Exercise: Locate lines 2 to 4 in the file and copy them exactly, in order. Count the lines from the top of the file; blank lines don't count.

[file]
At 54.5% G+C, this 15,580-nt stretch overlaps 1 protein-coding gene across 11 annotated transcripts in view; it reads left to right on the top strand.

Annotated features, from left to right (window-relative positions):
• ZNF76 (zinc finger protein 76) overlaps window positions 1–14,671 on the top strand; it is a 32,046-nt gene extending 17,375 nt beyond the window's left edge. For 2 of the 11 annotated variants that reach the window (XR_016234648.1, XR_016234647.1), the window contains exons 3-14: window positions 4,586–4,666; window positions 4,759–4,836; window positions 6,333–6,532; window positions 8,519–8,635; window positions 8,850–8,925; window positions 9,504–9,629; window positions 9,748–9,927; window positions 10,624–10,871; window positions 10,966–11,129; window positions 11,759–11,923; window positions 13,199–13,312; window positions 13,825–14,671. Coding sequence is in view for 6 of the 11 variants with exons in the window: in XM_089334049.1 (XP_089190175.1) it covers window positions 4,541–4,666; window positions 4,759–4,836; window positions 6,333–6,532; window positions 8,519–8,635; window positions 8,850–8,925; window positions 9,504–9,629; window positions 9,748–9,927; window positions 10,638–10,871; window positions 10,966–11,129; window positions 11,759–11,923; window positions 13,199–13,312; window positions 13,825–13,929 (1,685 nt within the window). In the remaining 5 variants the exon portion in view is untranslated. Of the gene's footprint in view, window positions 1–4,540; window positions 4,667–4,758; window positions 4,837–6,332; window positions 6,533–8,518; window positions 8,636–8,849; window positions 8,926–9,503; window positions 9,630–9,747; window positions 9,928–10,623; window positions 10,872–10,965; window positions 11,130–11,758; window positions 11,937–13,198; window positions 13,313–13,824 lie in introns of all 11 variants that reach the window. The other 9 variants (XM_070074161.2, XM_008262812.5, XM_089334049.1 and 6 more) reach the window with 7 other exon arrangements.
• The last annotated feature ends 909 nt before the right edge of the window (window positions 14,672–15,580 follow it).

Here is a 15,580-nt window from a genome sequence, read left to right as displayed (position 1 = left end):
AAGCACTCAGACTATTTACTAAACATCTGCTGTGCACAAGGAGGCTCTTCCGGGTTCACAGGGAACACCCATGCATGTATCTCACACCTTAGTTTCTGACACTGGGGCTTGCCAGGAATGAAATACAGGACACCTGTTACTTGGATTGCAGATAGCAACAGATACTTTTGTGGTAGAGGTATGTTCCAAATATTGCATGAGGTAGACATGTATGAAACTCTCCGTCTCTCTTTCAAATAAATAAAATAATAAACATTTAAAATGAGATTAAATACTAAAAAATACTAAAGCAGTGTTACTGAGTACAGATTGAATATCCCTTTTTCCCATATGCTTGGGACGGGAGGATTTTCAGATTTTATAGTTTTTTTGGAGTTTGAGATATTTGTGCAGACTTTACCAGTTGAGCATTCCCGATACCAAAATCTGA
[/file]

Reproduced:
Annotated features, from left to right (window-relative positions):
• ZNF76 (zinc finger protein 76) overlaps window positions 1–14,671 on the top strand; it is a 32,046-nt gene extending 17,375 nt beyond the window's left edge. For 2 of the 11 annotated variants that reach the window (XR_016234648.1, XR_016234647.1), the window contains exons 3-14: window positions 4,586–4,666; window positions 4,759–4,836; window positions 6,333–6,532; window positions 8,519–8,635; window positions 8,850–8,925; window positions 9,504–9,629; window positions 9,748–9,927; window positions 10,624–10,871; window positions 10,966–11,129; window positions 11,759–11,923; window positions 13,199–13,312; window positions 13,825–14,671. Coding sequence is in view for 6 of the 11 variants with exons in the window: in XM_089334049.1 (XP_089190175.1) it covers window positions 4,541–4,666; window positions 4,759–4,836; window positions 6,333–6,532; window positions 8,519–8,635; window positions 8,850–8,925; window positions 9,504–9,629; window positions 9,748–9,927; window positions 10,638–10,871; window positions 10,966–11,129; window positions 11,759–11,923; window positions 13,199–13,312; window positions 13,825–13,929 (1,685 nt within the window). In the remaining 5 variants the exon portion in view is untranslated. Of the gene's footprint in view, window positions 1–4,540; window positions 4,667–4,758; window positions 4,837–6,332; window positions 6,533–8,518; window positions 8,636–8,849; window positions 8,926–9,503; window positions 9,630–9,747; window positions 9,928–10,623; window positions 10,872–10,965; window positions 11,130–11,758; window positions 11,937–13,198; window positions 13,313–13,824 lie in introns of all 11 variants that reach the window. The other 9 variants (XM_070074161.2, XM_008262812.5, XM_089334049.1 and 6 more) reach the window with 7 other exon arrangements.
• The last annotated feature ends 909 nt before the right edge of the window (window positions 14,672–15,580 follow it).